Under Emperor Valens the Church in Constantinople had come firmly under Arian control. In 378 Valens died and was succeeded by Theodosios I, a strong supporter of the Nicene Council. The supporters of Nicaea were encouraged to return and they requested Gregory’s help in reestablishing the Nicene faith in their Church. Gregory reluctantly agreed and established a chapel in his cousin’s villa where he taught Nicene Orthodoxy. He endured much opposition and even physical attacks for almost two years. Finally Theodosios decided to expel the Arians once and for all and appointed Gregory as Archbishop of Constantinople.
The emperor also resolved to further clarify the Church’s teachings. In 381 he convoked the Second Ecumenical Council (I Constantinople). Gregory was a controversial figure at the council over which he briefly presided. He was frequently challenged and ultimately resigned his see. “I was not happy when I ascended the throne,” he told the council, “and gladly would I descend it.” He returned to Nazianzos but resigned that office in 383 because of poor health and retired to his family’s estate where he lived in seclusion until his death in 389.
Gregory as Theologian
Gregory’s writings, especially his five Triadic Homilies, did much to affirm the Nicene Council’s teachings on the Trinity. He was one of the first to attempt a systematic theology of the one God as Father, Son and Holy Spirit.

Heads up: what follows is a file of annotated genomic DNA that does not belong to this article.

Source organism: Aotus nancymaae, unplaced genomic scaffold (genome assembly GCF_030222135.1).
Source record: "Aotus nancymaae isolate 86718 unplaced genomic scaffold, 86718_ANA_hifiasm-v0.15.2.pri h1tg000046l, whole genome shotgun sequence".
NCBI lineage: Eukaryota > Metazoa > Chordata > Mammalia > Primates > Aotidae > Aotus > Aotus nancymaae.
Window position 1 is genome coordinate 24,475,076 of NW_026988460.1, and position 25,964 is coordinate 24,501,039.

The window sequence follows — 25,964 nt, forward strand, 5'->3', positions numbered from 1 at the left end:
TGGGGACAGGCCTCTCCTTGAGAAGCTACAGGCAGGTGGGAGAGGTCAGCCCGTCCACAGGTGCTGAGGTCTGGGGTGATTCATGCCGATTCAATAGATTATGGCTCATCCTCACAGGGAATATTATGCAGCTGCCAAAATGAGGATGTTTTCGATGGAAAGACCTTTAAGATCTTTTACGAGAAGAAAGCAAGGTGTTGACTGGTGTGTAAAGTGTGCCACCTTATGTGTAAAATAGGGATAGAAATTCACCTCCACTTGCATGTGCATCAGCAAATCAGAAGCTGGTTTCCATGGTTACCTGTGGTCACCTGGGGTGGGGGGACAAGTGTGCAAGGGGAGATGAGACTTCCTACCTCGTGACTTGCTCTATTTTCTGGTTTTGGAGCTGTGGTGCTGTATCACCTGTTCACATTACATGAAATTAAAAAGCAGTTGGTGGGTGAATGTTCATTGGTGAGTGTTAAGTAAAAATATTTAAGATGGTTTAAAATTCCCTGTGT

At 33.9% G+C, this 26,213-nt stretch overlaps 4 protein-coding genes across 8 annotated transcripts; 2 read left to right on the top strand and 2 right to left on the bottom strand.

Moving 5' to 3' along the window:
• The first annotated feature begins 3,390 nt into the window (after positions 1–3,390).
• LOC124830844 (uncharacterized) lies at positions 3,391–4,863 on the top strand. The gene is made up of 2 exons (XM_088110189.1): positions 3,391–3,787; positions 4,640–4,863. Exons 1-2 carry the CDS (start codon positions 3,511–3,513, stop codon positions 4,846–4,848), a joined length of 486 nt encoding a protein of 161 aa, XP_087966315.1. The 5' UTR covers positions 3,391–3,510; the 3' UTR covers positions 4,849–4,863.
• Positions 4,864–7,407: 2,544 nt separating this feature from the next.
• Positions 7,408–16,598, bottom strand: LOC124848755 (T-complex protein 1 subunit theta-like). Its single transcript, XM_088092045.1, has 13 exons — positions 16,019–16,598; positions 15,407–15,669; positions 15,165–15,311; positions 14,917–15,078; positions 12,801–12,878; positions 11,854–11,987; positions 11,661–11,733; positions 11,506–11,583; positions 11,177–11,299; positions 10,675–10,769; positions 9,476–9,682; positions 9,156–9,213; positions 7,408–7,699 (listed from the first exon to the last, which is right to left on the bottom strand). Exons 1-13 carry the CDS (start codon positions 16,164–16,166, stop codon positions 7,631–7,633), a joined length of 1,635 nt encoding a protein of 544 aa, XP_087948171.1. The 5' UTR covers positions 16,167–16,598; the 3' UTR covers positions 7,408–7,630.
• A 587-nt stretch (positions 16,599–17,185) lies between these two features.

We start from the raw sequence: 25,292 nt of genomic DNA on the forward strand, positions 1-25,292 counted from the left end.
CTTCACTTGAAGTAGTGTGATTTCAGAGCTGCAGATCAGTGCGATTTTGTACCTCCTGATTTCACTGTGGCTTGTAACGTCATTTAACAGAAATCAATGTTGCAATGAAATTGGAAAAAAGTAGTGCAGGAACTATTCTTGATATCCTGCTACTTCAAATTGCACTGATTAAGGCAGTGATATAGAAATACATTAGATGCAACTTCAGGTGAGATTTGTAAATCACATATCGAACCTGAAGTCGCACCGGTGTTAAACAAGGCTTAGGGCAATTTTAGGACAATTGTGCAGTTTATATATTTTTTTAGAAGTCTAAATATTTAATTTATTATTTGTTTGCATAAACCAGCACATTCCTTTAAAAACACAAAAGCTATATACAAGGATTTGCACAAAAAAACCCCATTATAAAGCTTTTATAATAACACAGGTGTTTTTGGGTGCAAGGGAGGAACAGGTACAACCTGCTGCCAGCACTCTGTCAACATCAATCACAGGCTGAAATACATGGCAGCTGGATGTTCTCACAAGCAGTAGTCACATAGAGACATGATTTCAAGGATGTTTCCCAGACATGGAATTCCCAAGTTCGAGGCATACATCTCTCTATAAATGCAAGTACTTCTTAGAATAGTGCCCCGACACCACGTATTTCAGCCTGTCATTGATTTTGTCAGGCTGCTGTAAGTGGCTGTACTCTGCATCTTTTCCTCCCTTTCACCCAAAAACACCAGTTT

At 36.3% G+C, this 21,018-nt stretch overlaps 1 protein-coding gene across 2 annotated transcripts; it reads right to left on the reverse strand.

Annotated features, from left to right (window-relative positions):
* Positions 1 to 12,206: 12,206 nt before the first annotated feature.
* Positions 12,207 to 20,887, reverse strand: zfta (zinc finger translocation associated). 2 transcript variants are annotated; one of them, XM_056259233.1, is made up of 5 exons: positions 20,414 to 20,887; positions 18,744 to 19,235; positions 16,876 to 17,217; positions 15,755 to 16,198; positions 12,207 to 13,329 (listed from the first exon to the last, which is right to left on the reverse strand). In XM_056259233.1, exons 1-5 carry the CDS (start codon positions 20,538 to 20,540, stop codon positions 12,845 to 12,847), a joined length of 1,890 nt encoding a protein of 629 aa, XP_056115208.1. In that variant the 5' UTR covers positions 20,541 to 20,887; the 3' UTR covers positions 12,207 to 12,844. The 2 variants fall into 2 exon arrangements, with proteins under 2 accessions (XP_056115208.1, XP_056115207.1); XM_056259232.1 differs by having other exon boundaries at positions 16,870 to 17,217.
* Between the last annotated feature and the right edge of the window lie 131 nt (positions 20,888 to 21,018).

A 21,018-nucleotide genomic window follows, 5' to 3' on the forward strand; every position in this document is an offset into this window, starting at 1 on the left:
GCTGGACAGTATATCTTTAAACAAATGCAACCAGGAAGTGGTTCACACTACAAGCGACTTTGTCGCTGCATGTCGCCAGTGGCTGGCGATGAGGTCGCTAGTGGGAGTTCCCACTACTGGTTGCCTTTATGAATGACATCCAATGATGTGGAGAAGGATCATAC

Gregory was particularly instrumental in clarifying Orthodox teaching on the Holy Spirit, affirming that He was of one essence with the Father and the Son. “If he has the same rank as I have,” Gregory taught, “how can he make me God, or how can he join me with deity?” He affirmed that salvation is nothing less than a sharing in the transforming presence of the Holy Spirit who makes the light of God present in the world.
Gregory was also the first to speak of the Spirit as proceeding from the Father, a concept which the Second Council would add to the Nicene Creed.
Since “theology” in the usage of the day referred to the specific study of God, and since Gregory’s teachings on the subject were so seminal, the Fourth Ecumenical Council (Chalcedon) accorded Gregory the title “The Theologian.” In Eastern Christianity only John the Theologian, first-century author of the fourth Gospel, and Symeon the New Theologian, eleventh-century teacher on the Holy Spirit’s presence within the believer, have received this recognition.
Gregory as Poet
Gregory often wrote in the forms of classical Greek poetry. Later writers in turn would recast Gregory’s teachings in their own poetry. Thus the beginning of his Paschal Homily below would become part of St John of Damascus’ Paschal Canon which we still use at Orthros on Pascha.
“Yesterday, I was crucified with Him;
Today, I am glorified with Him;
Yesterday, I died with Him;
Today I am quickened with Him;
Yesterday, I was buried with Him;
Today, I rise with Him.
“But let us offer to Him Who suffered and rose again for us — you will think perhaps that I am going to say gold, or silver, or woven work, or transparent and costly stones, the mere passing material things of earth, that remains here below, and is for the most part always possessed by slaves of the world, and of the Prince of the World.
Let us offer ourselves, the possession most precious to God, and most fitting.
Let us give back the image that is made after the Image.
Let us recognize our Dignity; let us honor our Archetype.
Let us know the power of the Mystery and for what Christ died.
Let us become like Christ, since Christ has become like us.
Let us become gods for His sake, since He for ours became Man.”